DiCaprio’s journey takes us across the Earth, as he interviews scientists, politicians, activists and everyday people who are on the frontlines, dealing with the present-day effects of climate change. Although DiCaprio mostly interviews influential men, from President Barack Obama to Pope Francis, the most intriguing interview is with a woman who is a political and environmental activist. DiCaprio travels to India to meet with Sunita Narain, the Director General of India’s Centre for Science and Environment. During their conversation, Narain becomes visibly impatient with DiCaprio’s description of possible solutions and puts him on the spot, saying it must be the United States that changes its ways. She says the U.S. needs to become less fossil-fuel dependent, and that it is solely the responsibility of the United States to set an example for the rest of the world and lead the way. When DiCaprio tries to steer the conversation in a different direction, Narain shakes her head, then takes out a chart illustrating how much energy the average American uses in one day, compared with the rest of the world. This scene is a highlight of the film and gives Americans a true glimpse of how the rest of the world views the United States: a powerful entity with seemingly little desire to make any real policy changes if they would adversely affect the comfort level of the average American.
The film also examines the people who deny that climate change is occurring. As DiCaprio travels across the Earth and sees real evidence of climate disaster — sea levels rising to the point that entire communities need to relocate — he wonders how the strongly held positions of climate change deniers could possibly be persuasive. What DiCaprio realizes is that climate change deniers don’t have to actually disprove climate change; all they have to do is plant seeds of doubt. If the voting public isn’t 100% convinced that there is a problem, especially if they are confused by the subject, they are willing to look the other way and concentrate on issues they feel are more clear-cut.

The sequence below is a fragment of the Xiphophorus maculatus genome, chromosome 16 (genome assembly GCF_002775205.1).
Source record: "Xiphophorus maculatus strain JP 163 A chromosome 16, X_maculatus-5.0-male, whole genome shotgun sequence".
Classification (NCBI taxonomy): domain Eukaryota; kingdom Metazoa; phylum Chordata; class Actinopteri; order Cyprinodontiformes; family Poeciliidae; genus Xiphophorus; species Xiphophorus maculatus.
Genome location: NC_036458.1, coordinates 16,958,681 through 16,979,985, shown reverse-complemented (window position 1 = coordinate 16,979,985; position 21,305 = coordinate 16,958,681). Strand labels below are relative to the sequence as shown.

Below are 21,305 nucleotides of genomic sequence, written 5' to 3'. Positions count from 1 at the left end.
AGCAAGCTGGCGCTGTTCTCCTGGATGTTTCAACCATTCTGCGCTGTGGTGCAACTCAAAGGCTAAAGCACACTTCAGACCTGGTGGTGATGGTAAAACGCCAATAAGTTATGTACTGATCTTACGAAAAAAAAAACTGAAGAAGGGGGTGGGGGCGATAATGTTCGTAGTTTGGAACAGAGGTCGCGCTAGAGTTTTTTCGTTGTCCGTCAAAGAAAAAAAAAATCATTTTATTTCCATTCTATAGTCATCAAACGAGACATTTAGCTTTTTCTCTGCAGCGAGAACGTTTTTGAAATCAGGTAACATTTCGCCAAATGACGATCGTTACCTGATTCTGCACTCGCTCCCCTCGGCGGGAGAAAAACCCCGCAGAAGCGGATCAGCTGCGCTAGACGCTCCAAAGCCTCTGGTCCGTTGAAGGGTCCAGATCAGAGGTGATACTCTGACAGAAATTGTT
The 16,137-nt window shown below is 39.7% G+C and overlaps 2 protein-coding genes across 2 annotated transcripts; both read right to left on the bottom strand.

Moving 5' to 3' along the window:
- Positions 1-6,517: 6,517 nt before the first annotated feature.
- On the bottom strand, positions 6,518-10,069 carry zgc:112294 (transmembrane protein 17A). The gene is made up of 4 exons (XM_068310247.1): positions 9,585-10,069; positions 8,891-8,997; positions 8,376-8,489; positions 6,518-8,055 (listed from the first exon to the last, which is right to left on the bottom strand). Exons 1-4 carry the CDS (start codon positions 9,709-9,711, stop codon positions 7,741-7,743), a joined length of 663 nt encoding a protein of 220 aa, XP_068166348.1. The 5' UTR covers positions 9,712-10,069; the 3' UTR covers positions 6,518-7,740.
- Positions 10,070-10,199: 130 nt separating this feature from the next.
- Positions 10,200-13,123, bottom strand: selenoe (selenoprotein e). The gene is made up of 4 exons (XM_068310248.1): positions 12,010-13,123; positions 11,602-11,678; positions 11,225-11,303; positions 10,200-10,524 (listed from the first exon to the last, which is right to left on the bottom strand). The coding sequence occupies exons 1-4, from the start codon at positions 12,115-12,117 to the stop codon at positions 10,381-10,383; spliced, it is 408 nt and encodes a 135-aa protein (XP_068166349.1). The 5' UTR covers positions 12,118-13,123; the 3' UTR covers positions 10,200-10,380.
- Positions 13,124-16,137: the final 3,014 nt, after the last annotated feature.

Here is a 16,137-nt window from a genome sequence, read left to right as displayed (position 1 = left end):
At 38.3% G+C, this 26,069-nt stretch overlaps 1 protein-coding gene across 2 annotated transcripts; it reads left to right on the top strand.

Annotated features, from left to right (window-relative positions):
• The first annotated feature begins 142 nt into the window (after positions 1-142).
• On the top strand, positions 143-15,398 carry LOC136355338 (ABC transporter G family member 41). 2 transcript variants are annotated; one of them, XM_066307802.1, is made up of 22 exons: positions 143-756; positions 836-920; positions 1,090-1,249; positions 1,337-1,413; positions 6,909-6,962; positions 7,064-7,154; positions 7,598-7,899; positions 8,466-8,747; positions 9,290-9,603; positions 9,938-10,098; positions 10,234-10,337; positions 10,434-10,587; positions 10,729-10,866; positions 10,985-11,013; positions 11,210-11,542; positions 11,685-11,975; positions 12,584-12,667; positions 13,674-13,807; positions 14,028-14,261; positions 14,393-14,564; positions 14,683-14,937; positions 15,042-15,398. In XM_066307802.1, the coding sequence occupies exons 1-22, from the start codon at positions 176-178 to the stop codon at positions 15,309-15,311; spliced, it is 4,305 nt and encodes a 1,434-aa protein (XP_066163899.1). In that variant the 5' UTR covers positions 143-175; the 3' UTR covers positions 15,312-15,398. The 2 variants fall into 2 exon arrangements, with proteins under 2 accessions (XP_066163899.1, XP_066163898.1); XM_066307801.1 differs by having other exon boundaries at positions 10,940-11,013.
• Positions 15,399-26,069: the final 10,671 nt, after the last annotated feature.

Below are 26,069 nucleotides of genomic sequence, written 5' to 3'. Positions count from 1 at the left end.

Before the Flood is informative, yet feels more like a virtual-reality-theme-park-ride than Climate Change 101. This feeling is achieved through its captivating cinematography, as well as its haunting, mesmerizing score, composed by a team of award-winning artists: Trent Reznor and Atticus Ross (the Academy Award winning duo who wrote the score for The Social Network), Argentine film composer, Gustavo Santaolalla (Academy Award winner for the original scores of Brokeback Mountain and Babel), and the avante-garde, post-rock, Scottish band, Mogwai. The music, itself, is a character in the film. Sometimes it seems to represent DiCaprio’s internal struggle — the sound of his unspoken thoughts and questions — and at other times, it is clearly the sound of the Earth’s answers.
Before the Flood is not just a documentary about climate change, it is also an exposé of the labyrinth of political and economic reasons why so little has been done to remedy the problem. It maps out a solution — one which asks us to stop looking away from the problem and become more informed. By changing how we vote and where we spend our money, average people have the power to write a different ending to the story of humanity’s time on Earth. Before the Flood will be released in theaters beginning October 21, 2016. The film will then be televised beginning October 30 on the National Geographic Channel, in 171 countries and 45 languages.SHARE THIS